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November 29, 1990 - Image 2

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The Michigan Daily, 1990-11-29

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Page 2-The Michigan Daily-Thursday, November 29,1990

Calvin and Hobbes

by Bill Waerson Major picks party rivals

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by Judd Winick
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LONDON (AP) - Prime
Minister John Major welcomed his
defeated rivals into his cabinet yes-
terday and called for a nation in
which all may prosper according to
"their talent, their application and
their good fortune."
"I don't promise you that it will
be easy and I don't promise you that
it will be quick," Major said outside
10 Downing Street after being con-
firmed as prime minister by Queen
Elizabeth II.
"If you forgive me," he added, "I
will go into No. 10 straight away
and make a start right now."
Major, at 47 the youngest prime
minister of the century, has dis-
played both talent and tenacity in
overcoming childhood poverty and
rising rapidly through the govern-
Hours after saying farewell to

Margaret Thatcher, Major announced
a new Cabinet lineup that reached
across the bruised wings of the
Conservative Party.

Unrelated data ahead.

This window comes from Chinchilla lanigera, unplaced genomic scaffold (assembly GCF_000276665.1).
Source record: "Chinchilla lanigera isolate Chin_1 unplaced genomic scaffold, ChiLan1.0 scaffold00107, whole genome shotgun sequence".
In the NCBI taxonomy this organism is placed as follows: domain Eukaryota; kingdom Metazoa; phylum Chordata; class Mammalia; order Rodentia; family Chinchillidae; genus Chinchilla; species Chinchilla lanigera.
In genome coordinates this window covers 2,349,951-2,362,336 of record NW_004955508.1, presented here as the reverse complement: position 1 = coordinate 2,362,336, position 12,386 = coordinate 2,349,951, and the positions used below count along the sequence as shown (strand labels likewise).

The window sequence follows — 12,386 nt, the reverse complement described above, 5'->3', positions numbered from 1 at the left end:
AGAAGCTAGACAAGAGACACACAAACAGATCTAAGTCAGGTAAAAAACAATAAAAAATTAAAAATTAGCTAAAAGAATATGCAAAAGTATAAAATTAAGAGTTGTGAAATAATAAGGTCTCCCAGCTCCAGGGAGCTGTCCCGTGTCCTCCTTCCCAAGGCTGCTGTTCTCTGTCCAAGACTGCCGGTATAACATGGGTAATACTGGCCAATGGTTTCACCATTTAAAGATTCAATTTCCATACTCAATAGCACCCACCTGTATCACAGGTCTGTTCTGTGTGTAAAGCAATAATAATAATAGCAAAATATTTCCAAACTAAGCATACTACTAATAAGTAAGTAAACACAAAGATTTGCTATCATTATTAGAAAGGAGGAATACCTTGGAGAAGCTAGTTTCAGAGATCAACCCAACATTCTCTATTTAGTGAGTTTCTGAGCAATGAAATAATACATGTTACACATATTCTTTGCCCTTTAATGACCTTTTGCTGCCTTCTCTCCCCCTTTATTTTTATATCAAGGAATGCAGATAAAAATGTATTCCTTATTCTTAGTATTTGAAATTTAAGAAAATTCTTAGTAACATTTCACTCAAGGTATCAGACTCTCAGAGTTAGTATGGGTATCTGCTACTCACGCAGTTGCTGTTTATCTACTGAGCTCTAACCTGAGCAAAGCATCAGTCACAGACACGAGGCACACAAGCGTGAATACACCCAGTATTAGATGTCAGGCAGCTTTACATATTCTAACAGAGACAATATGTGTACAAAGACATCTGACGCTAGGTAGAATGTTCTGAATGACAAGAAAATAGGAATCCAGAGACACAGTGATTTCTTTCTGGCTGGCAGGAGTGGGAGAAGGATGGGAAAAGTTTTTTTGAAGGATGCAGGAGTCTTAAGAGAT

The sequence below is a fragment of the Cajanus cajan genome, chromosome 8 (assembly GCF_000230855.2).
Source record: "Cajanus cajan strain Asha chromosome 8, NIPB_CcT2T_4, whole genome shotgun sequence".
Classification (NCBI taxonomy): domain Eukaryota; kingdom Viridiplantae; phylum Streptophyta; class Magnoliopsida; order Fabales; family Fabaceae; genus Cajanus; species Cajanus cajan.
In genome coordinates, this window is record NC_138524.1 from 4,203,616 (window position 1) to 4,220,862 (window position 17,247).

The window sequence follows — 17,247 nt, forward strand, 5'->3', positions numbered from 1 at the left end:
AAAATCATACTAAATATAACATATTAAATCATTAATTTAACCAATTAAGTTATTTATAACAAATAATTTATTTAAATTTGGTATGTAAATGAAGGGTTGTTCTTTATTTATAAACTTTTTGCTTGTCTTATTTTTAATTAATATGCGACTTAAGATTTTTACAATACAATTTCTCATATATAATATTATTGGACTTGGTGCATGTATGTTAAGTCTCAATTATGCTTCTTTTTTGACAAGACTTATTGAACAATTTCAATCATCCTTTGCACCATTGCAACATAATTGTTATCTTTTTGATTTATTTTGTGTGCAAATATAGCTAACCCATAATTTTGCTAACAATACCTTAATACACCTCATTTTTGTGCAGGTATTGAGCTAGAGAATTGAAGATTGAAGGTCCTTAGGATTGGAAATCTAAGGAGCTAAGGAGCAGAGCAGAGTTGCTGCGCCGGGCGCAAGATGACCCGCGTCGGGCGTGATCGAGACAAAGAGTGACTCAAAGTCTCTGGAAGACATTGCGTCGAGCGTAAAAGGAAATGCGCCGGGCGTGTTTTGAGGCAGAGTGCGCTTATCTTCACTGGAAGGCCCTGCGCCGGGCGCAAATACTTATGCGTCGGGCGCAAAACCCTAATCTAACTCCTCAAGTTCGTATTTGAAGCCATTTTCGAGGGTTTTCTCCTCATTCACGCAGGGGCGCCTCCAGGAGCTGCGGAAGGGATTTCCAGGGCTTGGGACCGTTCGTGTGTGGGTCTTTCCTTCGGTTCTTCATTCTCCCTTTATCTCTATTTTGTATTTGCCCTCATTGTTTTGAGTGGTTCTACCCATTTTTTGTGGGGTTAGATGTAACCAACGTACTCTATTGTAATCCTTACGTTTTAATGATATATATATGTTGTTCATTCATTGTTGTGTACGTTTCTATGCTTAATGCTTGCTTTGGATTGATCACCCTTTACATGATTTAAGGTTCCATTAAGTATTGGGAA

Chris Patten, the former envi-
ronment secretary and a Tory liberal,
was installed as chair of the party.
Douglas Hurd, who ran third in the
leadership race, was kept as foreign
secretary and Tom King stayed as de-
fense secretary.
The government also announced
yesterday that it was resuming
diplomatic relations with Syria,
completing a rapprochement which
began under Thatcher.
Major said he hopes to build on
the achievement of his predecessor,
who said in her farewell speech that
"we leave the United Kingdom in a
very much better state than when we
came here 11 and a half years ago."
"Now it is time for a new chapter

to open and I wish John Major a
the luck in the world," said Thatche ,
leaving Downing Street for a home
in suburban Dulwich.
Major said he wanted to "build a
society of opportunity."
"By that I mean an open society,
a society in which what people ful-
fill will depend upon their talent,
their application and their good for-
tune," he said.
"In particular I want to build
country that is at ease with itself, a
country that is confident and a coun-
try that is prepared and willing to
make the changes necessary to pro-
vide a better quality of life for all our
citizens," said Major.
Major is due to take his first turn
answering prime minister's ques-
tions in the House Commons today
one week after he announced he wa
a candidate for the job.

Economy suffers downturn,',
says Federal Reserve chair

Continued from page 1
a meaningful sense of belonging.
Their groups are dealing with tough